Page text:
|Intro||German-American designer, painter, educator and typographer|
|A.K.A.||Joseph Albers, Albers|
|Was||Painter Professor Educator Photographer Designer Artist|
|From||Germany United States of America|
|Field||Arts Academia Creativity|
|Birth||19 March 1888, Bottrop, Germany|
|Death||25 March 1976, New Haven, USA (aged 88 years)|
Josef Albers (/ˈælbərz, ˈɑːl-/; [ˈalbɐs]; March 19, 1888 – March 25, 1976) was a German-born American artist and educator whose work, both in Europe and in the United States, formed the basis of modern art education programs of the twentieth century.
Life and work
Albers was born into a Roman Catholic family of craftsmen in Bottrop, Westphalia, Germany. He worked from 1908 to 1913 as a schoolteacher in his home town; he also trained as an art teacher at Königliche Kunstschule in Berlin, Germany, from 1913 to 1915. From 1916 to 1919 he began his work as a printmaker at the Kunstgewerbschule in Essen. In 1918 he received his first public commission, Rosa mystica ora pro nobis, a stained-glass window for a church in Essen. In 1919 he went to Munich, Germany, to study at the Königliche Bayerische Akademie der Bildenden Kunst, where he was a pupil of Max Doerner and Franz Stuck.
Albers enrolled as a student in the preliminary course (Vorkurs) of Johannes Itten at the Weimar Bauhaus in 1920. Although Albers had studied painting, it was as a maker of stained glass that he joined the faculty of the Bauhaus in 1922, approaching his chosen medium as a component of architecture and as a stand-alone art form. The director and founder of the Bauhaus, Walter Gropius, asked him in 1923 to teach in the preliminary course 'Werklehre' of the department of design to introduce newcomers to the principles of handicrafts, because Albers came from that background and had appropriate practice and knowledge.
In 1925, Albers was promoted to professor, the year the Bauhaus moved to Dessau. At this time, he married Anni Albers (née Fleischmann) who was a student there. His work in Dessau included designing furniture and working with glass. As a younger art teacher, he was teaching at the Bauhaus among artists who included Oskar Schlemmer, Wassily Kandinsky, and Paul Klee. The so-called form master, Klee taught the formal aspects in the glass workshops where Albers was the crafts master; they cooperated for several years.
With the closure of the Bauhaus under Nazi pressure in 1933 the artists dispersed, most leaving the country. Albers emigrated to the United States. The architect Philip Johnson, then a curator at the Museum of Modern Art in New York City, arranged for Albers to be offered a job as head of a new art school, Black Mountain College, in North Carolina. In November 1933, he joined the faculty of the college where he was the head of the painting program until 1949.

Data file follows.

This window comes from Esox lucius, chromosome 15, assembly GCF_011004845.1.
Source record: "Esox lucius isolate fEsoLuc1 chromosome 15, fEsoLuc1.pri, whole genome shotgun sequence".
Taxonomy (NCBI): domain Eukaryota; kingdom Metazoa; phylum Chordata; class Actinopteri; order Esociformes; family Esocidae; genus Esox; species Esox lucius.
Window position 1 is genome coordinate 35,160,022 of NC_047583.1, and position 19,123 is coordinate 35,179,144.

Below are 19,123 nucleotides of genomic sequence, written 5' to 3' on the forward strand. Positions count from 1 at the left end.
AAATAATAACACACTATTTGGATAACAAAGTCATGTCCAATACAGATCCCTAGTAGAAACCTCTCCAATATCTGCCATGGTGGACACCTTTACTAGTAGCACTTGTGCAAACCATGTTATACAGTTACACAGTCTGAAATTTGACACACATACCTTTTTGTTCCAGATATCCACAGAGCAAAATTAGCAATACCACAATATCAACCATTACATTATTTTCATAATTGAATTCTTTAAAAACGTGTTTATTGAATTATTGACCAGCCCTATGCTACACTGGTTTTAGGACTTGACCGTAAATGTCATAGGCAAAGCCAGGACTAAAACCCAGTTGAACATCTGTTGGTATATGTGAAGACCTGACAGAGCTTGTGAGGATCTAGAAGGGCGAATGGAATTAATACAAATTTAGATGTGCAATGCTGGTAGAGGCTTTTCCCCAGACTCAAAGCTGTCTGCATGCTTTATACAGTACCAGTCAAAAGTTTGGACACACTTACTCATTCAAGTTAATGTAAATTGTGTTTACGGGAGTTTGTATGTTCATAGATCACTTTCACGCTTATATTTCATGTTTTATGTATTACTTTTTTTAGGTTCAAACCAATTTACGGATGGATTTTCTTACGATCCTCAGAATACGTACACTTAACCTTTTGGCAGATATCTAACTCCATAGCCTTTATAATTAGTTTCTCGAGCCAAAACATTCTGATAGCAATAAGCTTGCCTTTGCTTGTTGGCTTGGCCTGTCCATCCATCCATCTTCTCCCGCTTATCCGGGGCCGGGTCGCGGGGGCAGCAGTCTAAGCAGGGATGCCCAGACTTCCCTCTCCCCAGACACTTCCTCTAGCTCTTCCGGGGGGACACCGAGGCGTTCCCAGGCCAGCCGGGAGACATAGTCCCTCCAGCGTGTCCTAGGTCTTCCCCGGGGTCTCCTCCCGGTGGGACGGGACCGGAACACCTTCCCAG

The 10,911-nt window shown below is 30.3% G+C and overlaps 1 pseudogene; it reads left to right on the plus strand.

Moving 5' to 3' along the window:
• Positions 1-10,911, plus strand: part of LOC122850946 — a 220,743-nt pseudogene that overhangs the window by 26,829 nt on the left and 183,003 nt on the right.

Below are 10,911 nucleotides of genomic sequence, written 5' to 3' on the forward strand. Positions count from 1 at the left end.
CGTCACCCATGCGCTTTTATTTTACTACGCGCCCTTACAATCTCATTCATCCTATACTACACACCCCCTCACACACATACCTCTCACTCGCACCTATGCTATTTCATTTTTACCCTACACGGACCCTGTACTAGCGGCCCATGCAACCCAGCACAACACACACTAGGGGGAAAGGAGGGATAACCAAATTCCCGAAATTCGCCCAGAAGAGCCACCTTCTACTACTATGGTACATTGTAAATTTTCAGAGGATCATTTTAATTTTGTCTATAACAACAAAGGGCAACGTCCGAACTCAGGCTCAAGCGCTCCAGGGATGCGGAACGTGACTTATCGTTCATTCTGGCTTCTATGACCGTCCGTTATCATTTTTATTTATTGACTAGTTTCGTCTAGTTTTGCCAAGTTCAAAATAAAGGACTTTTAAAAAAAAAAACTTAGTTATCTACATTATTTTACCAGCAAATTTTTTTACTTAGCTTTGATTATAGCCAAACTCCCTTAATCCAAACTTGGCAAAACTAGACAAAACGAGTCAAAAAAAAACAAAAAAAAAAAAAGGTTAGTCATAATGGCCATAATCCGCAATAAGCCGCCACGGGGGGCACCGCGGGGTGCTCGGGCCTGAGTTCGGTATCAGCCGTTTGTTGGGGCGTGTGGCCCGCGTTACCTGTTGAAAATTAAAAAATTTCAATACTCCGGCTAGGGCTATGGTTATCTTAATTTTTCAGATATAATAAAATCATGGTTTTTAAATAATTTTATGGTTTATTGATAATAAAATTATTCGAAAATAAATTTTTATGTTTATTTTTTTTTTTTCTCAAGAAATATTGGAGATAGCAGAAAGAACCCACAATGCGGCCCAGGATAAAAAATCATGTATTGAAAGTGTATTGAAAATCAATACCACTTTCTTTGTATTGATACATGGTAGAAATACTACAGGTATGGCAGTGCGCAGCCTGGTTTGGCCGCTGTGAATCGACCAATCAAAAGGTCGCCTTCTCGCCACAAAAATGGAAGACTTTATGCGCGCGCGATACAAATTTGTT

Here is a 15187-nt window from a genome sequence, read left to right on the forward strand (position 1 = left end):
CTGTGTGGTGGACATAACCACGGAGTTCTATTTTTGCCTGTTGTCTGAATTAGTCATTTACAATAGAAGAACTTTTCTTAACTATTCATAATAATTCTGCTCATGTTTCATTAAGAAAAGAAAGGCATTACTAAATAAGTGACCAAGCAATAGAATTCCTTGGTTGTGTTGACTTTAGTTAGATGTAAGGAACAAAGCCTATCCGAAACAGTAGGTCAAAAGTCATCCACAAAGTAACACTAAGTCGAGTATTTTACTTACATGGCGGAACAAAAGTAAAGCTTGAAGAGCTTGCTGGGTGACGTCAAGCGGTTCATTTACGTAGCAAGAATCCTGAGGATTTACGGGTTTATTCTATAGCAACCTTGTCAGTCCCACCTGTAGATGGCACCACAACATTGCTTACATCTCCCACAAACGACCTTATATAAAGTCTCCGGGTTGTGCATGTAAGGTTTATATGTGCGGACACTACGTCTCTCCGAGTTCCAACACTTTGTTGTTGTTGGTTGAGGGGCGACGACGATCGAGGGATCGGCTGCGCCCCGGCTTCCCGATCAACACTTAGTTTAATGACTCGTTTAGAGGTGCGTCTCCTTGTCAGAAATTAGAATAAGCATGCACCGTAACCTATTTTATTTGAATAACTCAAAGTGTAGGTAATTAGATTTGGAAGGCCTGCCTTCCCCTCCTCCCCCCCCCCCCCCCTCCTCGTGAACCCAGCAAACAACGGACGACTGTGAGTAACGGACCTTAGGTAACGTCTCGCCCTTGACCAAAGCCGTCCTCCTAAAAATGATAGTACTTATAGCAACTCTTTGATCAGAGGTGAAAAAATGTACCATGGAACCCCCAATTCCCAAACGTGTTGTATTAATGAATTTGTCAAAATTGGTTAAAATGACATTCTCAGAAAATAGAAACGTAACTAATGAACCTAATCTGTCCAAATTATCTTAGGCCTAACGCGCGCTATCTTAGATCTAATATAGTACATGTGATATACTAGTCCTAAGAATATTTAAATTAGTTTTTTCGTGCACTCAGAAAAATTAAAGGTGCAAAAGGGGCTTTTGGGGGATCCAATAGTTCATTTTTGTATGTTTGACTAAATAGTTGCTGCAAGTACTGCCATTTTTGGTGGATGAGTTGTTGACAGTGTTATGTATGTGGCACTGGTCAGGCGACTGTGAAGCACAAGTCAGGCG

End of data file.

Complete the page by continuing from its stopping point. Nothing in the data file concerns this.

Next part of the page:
At Black Mountain, his students included Ruth Asawa, Ray Johnson, Robert Rauschenberg, Cy Twombly, and Susan Weil. He also invited important American artists such as Willem de Kooning, to teach in the summer seminar. Weil remarked that, as a teacher, Albers was "his own academy". She said that Albers claimed that "when you're in school, you're not an artist, you're a student", although he was very supportive of self-expression when one became an artist and began on her or his journey. Albers produced many woodcuts and leaf studies at this time.
In 1950, Albers left Black Mountain to head the department of design at Yale University in New Haven, Connecticut. While at Yale, Albers worked to expand the nascent graphic design program (then called "graphic arts"), hiring designers Alvin Eisenman, Herbert Matter, and Alvin Lustig. Albers worked at Yale until he retired from teaching in 1958. At Yale, Richard Anuszkiewicz, Eva Hesse, Neil Welliver, and Jane Davis Doggett were notable students.
In 1962, as a fellow at Yale, he received a grant from the Graham Foundation for the Advanced Studies of Fine Arts for an exhibit and lecture on his work. Albers also collaborated with Yale professor and architect King-lui Wu in creating decorative designs for some of Wu's projects. Among these were distinctive geometric fireplaces for the Rouse (1954) and DuPont (1959) houses, the façade of Manuscript Society, one of Yale's secret senior groups (1962), and a design for the Mt. Bethel Baptist Church (1973). Also, at this time he worked on his structural constellation pieces.
In 1963, he published Interaction of Color which presented his theory that colors were governed by an internal and deceptive logic. The very rare first edition has a limited printing of only 2,000 copies and contained 150 silk screen plates. This work has been republished since and is now even available as an iPad App. Also during this time, he created the abstract album covers of band leader Enoch Light's Command LP records. His album cover for Terry Snyder and the All Stars 1959 album, Persuasive Percussion, shows a tightly packed grid or lattice of small black disks from which a few wander up and out as if stray molecules of some light gas. He was elected a Fellow of the American Academy of Arts and Sciences in 1973. Albers continued to paint and write, staying in New Haven with his wife, textile artist, Anni Albers, until his death in 1976.